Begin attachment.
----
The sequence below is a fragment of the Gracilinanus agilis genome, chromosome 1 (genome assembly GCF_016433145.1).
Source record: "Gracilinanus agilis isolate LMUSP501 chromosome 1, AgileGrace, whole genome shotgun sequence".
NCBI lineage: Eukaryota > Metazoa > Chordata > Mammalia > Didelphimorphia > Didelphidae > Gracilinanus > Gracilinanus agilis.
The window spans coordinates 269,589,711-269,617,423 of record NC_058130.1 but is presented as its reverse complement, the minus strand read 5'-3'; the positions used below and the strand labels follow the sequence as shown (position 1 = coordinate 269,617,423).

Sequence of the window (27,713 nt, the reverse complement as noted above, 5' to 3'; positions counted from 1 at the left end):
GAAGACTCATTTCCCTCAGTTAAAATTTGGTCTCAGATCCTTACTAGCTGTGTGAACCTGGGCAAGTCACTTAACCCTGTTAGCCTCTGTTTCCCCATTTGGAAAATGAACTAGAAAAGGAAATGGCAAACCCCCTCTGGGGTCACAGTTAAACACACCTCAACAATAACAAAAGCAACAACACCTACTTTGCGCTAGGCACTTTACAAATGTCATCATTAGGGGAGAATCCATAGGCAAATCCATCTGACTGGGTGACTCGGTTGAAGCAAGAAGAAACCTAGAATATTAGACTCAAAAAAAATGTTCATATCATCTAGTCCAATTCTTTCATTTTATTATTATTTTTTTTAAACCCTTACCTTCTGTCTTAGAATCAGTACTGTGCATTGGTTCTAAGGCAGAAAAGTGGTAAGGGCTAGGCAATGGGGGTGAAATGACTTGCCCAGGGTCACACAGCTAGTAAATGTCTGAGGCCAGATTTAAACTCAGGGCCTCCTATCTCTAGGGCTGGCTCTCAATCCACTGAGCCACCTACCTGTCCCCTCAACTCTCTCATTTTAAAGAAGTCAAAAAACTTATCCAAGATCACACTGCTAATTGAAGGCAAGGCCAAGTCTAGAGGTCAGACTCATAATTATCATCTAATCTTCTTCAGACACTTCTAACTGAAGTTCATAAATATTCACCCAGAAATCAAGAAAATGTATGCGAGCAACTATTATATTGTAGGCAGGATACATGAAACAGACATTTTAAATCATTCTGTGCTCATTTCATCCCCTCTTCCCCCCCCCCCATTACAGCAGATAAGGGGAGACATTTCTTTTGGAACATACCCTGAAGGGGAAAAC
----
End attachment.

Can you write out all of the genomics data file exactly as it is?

The sequence below is a fragment of the Gracilinanus agilis genome, chromosome 1 (genome assembly GCF_016433145.1).
Source record: "Gracilinanus agilis isolate LMUSP501 chromosome 1, AgileGrace, whole genome shotgun sequence".
NCBI lineage: Eukaryota > Metazoa > Chordata > Mammalia > Didelphimorphia > Didelphidae > Gracilinanus > Gracilinanus agilis.
The window spans coordinates 269,589,711-269,617,423 of record NC_058130.1 but is presented as its reverse complement, the minus strand read 5'-3'; the positions used below and the strand labels follow the sequence as shown (position 1 = coordinate 269,617,423).

Sequence of the window (27,713 nt, the reverse complement as noted above, 5' to 3'; positions counted from 1 at the left end):
GAAGACTCATTTCCCTCAGTTAAAATTTGGTCTCAGATCCTTACTAGCTGTGTGAACCTGGGCAAGTCACTTAACCCTGTTAGCCTCTGTTTCCCCATTTGGAAAATGAACTAGAAAAGGAAATGGCAAACCCCCTCTGGGGTCACAGTTAAACACACCTCAACAATAACAAAAGCAACAACACCTACTTTGCGCTAGGCACTTTACAAATGTCATCATTAGGGGAGAATCCATAGGCAAATCCATCTGACTGGGTGACTCGGTTGAAGCAAGAAGAAACCTAGAATATTAGACTCAAAAAAAATGTTCATATCATCTAGTCCAATTCTTTCATTTTATTATTATTTTTTTTAAACCCTTACCTTCTGTCTTAGAATCAGTACTGTGCATTGGTTCTAAGGCAGAAAAGTGGTAAGGGCTAGGCAATGGGGGTGAAATGACTTGCCCAGGGTCACACAGCTAGTAAATGTCTGAGGCCAGATTTAAACTCAGGGCCTCCTATCTCTAGGGCTGGCTCTCAATCCACTGAGCCACCTACCTGTCCCCTCAACTCTCTCATTTTAAAGAAGTCAAAAAACTTATCCAAGATCACACTGCTAATTGAAGGCAAGGCCAAGTCTAGAGGTCAGACTCATAATTATCATCTAATCTTCTTCAGACACTTCTAACTGAAGTTCATAAATATTCACCCAGAAATCAAGAAAATGTATGCGAGCAACTATTATATTGTAGGCAGGATACATGAAACAGACATTTTAAATCATTCTGTGCTCATTTCATCCCCTCTTCCCCCCCCCCCATTACAGCAGATAAGGGGAGACATTTCTTTTGGAACATACCCTGAAGGGGAAAAC